Guidelines

Wisconsin
Good Samaritans
Guidelines

Iowa
Nobody

North Carolina
Law Enforcement or
Animal Control Officer, etc

 

Wyoming
Nobody

Kansas
Nobody North Dakota
Law Enforcement or
Animal Control Officer, etc   Kentucky
Nobody     *The definition of “Animal” also varies from state to state. Are we talking dogs, cats, or lizards here? All information is current as of June 2016.  If you’re in the position of needing to take action and have any questions, consult The Animal Legal Defense Fund

A gentle reminder to all of us pet lovers: be vigilant, but don’t be overzealous. We all want what’s best for the animals. Imagine you’re moving across the country with your cat and you leave her in the car with the AC on at a rest stop while you run in to buy her a bottle of water. You return to your car two minutes later to find your window smashed and your terrified kitty in the arms of a total stranger. It goes without saying: this isn’t why these laws exist and it isn’t what we’re going for.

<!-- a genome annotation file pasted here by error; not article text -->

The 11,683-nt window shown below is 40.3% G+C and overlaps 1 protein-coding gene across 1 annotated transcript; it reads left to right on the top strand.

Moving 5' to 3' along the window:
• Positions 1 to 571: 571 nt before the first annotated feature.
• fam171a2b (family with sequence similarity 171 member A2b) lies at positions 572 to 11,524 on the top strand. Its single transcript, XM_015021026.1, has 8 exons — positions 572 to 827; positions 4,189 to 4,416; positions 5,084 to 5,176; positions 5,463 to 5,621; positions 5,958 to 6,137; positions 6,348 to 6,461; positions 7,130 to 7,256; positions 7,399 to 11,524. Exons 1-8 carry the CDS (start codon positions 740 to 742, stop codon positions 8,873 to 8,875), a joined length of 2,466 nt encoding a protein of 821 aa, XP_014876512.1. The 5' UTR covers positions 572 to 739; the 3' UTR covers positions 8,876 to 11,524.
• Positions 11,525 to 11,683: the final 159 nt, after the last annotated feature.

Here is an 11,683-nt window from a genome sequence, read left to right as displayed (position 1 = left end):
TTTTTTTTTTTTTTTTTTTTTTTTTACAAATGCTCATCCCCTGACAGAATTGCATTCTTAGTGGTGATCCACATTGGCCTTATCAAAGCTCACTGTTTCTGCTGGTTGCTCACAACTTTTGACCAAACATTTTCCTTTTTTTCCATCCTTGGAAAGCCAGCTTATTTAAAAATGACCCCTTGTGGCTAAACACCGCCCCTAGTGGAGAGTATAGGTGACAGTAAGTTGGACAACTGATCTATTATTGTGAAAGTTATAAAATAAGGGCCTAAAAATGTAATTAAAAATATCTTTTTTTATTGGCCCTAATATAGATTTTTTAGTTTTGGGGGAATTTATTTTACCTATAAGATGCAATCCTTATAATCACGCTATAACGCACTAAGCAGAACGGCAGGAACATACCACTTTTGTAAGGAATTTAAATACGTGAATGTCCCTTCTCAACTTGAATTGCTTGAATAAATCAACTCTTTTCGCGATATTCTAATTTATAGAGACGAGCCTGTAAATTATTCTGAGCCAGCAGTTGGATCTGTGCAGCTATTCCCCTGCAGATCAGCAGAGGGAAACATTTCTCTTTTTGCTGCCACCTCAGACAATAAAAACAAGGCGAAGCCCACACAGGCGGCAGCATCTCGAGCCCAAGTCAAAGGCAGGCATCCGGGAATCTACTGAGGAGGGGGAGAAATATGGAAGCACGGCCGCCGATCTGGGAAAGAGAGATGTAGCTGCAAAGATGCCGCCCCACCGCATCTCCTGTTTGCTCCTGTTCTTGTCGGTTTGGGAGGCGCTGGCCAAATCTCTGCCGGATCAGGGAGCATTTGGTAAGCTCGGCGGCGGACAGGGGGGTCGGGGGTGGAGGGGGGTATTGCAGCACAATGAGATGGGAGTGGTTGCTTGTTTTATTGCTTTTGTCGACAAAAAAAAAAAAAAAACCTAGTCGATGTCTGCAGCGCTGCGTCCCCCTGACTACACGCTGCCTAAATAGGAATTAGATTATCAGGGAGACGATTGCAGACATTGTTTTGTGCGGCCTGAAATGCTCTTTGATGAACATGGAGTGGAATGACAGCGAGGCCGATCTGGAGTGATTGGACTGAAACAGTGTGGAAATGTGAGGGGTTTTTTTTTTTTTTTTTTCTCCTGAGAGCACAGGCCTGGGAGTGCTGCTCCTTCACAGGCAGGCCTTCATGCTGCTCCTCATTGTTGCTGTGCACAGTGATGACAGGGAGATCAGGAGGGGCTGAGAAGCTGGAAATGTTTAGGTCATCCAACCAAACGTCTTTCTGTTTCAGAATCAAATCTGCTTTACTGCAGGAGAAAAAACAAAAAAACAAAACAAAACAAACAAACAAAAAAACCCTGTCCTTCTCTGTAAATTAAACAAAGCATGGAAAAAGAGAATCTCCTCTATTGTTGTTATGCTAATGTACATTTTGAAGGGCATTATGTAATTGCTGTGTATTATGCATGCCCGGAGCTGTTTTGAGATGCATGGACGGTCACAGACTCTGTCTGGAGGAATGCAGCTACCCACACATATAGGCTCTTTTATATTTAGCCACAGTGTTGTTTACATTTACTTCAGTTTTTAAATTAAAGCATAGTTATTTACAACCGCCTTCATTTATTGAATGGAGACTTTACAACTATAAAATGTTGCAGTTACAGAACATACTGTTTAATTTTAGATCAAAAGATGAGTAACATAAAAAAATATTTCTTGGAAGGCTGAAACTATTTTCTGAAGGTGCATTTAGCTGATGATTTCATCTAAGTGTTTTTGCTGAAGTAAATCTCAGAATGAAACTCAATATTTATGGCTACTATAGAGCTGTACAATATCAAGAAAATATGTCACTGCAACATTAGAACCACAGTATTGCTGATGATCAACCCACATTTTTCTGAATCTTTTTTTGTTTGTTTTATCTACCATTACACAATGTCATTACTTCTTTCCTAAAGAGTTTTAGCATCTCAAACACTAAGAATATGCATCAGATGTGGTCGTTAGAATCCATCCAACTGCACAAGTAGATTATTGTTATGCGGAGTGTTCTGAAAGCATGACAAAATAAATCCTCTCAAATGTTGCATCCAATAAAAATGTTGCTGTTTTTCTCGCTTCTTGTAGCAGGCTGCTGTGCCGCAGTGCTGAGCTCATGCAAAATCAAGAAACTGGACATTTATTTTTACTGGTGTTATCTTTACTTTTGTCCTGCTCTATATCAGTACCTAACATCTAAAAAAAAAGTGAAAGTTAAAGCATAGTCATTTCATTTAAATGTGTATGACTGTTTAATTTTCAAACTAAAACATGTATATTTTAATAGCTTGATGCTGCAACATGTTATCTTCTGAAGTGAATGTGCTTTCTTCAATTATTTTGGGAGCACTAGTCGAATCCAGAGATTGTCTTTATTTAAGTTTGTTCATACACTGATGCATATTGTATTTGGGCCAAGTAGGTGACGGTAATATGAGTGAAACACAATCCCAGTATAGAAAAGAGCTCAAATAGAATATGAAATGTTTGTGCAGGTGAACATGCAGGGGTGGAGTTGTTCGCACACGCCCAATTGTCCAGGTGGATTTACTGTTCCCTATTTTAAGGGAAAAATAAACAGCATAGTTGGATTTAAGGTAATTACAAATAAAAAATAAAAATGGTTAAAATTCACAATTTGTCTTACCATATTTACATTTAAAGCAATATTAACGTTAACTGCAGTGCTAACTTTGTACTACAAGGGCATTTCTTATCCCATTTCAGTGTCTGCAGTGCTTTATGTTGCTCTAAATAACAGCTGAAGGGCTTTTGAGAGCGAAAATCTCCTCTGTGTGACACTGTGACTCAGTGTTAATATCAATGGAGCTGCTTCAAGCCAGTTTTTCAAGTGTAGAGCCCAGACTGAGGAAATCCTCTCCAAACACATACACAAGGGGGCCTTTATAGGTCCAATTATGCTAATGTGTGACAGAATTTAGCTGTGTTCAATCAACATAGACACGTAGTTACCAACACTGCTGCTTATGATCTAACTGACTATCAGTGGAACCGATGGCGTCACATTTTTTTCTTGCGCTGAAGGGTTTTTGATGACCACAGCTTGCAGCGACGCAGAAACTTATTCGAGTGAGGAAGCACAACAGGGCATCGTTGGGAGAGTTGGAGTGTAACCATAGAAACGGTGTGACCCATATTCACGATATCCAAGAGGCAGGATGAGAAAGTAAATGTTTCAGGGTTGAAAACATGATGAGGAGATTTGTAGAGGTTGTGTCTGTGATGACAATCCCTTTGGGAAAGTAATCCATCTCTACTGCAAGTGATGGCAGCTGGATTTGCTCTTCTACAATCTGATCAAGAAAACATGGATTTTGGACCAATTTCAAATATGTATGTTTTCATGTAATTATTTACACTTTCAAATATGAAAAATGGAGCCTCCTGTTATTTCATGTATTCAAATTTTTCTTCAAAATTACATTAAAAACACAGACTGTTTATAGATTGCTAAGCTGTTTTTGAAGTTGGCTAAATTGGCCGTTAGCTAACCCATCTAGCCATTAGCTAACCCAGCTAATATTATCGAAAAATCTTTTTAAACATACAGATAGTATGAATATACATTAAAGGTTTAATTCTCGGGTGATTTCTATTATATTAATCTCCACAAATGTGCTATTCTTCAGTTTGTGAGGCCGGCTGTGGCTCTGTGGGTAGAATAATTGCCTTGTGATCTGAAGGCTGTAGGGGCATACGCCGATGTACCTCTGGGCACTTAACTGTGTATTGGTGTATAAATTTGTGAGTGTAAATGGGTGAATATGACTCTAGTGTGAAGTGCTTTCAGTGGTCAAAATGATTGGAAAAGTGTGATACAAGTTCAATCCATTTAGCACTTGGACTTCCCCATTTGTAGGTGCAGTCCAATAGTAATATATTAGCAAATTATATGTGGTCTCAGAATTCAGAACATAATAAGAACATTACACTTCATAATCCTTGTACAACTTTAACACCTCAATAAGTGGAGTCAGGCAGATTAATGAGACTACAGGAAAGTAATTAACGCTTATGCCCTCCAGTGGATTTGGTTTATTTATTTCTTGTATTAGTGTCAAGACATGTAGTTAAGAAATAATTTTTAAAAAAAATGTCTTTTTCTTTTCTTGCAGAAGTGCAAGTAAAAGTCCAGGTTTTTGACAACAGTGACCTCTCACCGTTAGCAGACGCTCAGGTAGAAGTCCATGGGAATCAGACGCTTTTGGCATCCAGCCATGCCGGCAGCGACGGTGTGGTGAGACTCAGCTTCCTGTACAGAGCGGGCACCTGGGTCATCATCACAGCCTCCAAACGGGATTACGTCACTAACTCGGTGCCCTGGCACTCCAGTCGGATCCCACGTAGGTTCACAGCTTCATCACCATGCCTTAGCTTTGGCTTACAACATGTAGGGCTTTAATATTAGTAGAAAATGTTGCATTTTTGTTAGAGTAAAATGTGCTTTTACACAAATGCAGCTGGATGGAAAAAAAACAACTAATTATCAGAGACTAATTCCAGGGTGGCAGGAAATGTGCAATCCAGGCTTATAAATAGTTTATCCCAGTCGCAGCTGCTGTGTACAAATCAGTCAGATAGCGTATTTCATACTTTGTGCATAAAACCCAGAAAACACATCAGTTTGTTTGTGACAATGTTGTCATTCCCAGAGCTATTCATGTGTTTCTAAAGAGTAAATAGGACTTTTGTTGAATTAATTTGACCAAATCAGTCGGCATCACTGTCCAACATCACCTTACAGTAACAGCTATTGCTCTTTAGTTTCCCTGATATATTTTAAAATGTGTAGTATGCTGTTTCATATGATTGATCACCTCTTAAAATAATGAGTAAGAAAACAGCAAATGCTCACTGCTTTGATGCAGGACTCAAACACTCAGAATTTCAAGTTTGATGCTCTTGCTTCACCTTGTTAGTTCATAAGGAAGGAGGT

We’re going for social responsibility on all fronts. 

Thank you for caring for the animals of all shapes and sizes in our world. Have you had any personal experiences rescuing an animal?

I’ll be keeping an eye on the comments and am looking forward to the conversation!

News: Guest Posts
How to Pet-Proof Your Garden

Having a pet that enjoys spending time in the garden requires a two-pronged security strategy: on the one hand, the garden needs protecting from the pet, but your pet will also need to be protected from the garden. Some plants and fertilizers, for example, can be poisonous – with the latter, it’s best to check the label, but also to cross-reference the contents online. In general, organic fertilizers such as manure, compost, or seaweed are safer, non-toxic options. See this nifty infographic for more dog proofing garden tips.


How to Pet-Proof Your Garden – An infographic by HomeAdvisor